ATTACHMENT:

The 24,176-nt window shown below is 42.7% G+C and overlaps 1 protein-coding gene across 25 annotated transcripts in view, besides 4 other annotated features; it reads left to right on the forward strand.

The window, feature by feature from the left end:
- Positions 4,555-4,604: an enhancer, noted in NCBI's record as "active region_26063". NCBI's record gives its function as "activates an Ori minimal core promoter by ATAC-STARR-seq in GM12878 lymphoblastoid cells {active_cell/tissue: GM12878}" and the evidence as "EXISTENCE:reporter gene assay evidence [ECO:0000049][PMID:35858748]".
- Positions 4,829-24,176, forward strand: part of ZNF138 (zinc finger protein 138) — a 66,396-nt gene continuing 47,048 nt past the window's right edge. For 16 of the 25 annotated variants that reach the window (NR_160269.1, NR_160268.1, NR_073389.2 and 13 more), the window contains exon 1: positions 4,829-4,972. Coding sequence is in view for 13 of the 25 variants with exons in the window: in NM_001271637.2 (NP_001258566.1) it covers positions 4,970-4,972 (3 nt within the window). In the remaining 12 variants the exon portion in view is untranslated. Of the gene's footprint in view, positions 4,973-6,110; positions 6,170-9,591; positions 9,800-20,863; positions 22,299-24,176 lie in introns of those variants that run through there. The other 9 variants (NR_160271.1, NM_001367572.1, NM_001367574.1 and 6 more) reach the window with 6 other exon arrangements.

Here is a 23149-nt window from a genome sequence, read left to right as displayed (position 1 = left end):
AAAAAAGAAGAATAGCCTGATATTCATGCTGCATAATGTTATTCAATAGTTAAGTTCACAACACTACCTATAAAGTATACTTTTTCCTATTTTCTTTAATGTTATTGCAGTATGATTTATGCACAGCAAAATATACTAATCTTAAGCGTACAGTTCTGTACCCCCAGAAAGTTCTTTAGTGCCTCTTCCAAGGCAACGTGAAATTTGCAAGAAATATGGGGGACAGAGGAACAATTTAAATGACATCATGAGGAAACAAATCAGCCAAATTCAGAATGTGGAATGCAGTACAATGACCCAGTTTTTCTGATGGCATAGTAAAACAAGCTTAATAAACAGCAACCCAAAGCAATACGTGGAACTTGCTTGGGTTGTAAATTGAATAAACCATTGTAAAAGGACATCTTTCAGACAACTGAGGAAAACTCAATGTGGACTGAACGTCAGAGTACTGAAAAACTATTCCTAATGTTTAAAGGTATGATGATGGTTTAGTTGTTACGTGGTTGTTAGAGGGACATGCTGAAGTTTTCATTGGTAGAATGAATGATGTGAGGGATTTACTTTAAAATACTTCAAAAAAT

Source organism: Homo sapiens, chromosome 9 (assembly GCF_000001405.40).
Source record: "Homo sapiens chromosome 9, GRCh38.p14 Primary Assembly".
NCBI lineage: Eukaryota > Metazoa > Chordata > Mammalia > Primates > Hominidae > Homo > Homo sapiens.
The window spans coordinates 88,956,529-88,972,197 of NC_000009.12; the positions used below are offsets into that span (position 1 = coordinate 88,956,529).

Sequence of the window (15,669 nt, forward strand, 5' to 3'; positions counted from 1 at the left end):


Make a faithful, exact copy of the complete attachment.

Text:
The 24,176-nt window shown below is 42.7% G+C and overlaps 1 protein-coding gene across 25 annotated transcripts in view, besides 4 other annotated features; it reads left to right on the forward strand.

The window, feature by feature from the left end:
- Positions 4,555-4,604: an enhancer, noted in NCBI's record as "active region_26063". NCBI's record gives its function as "activates an Ori minimal core promoter by ATAC-STARR-seq in GM12878 lymphoblastoid cells {active_cell/tissue: GM12878}" and the evidence as "EXISTENCE:reporter gene assay evidence [ECO:0000049][PMID:35858748]".
- Positions 4,829-24,176, forward strand: part of ZNF138 (zinc finger protein 138) — a 66,396-nt gene continuing 47,048 nt past the window's right edge. For 16 of the 25 annotated variants that reach the window (NR_160269.1, NR_160268.1, NR_073389.2 and 13 more), the window contains exon 1: positions 4,829-4,972. Coding sequence is in view for 13 of the 25 variants with exons in the window: in NM_001271637.2 (NP_001258566.1) it covers positions 4,970-4,972 (3 nt within the window). In the remaining 12 variants the exon portion in view is untranslated. Of the gene's footprint in view, positions 4,973-6,110; positions 6,170-9,591; positions 9,800-20,863; positions 22,299-24,176 lie in introns of those variants that run through there. The other 9 variants (NR_160271.1, NM_001367572.1, NM_001367574.1 and 6 more) reach the window with 6 other exon arrangements.

Here is a 23149-nt window from a genome sequence, read left to right as displayed (position 1 = left end):
AAAAAAGAAGAATAGCCTGATATTCATGCTGCATAATGTTATTCAATAGTTAAGTTCACAACACTACCTATAAAGTATACTTTTTCCTATTTTCTTTAATGTTATTGCAGTATGATTTATGCACAGCAAAATATACTAATCTTAAGCGTACAGTTCTGTACCCCCAGAAAGTTCTTTAGTGCCTCTTCCAAGGCAACGTGAAATTTGCAAGAAATATGGGGGACAGAGGAACAATTTAAATGACATCATGAGGAAACAAATCAGCCAAATTCAGAATGTGGAATGCAGTACAATGACCCAGTTTTTCTGATGGCATAGTAAAACAAGCTTAATAAACAGCAACCCAAAGCAATACGTGGAACTTGCTTGGGTTGTAAATTGAATAAACCATTGTAAAAGGACATCTTTCAGACAACTGAGGAAAACTCAATGTGGACTGAACGTCAGAGTACTGAAAAACTATTCCTAATGTTTAAAGGTATGATGATGGTTTAGTTGTTACGTGGTTGTTAGAGGGACATGCTGAAGTTTTCATTGGTAGAATGAATGATGTGAGGGATTTACTTTAAAATACTTCAAAAAAT

Source organism: Homo sapiens, chromosome 9 (assembly GCF_000001405.40).
Source record: "Homo sapiens chromosome 9, GRCh38.p14 Primary Assembly".
NCBI lineage: Eukaryota > Metazoa > Chordata > Mammalia > Primates > Hominidae > Homo > Homo sapiens.
The window spans coordinates 88,956,529-88,972,197 of NC_000009.12; the positions used below are offsets into that span (position 1 = coordinate 88,956,529).

Sequence of the window (15,669 nt, forward strand, 5' to 3'; positions counted from 1 at the left end):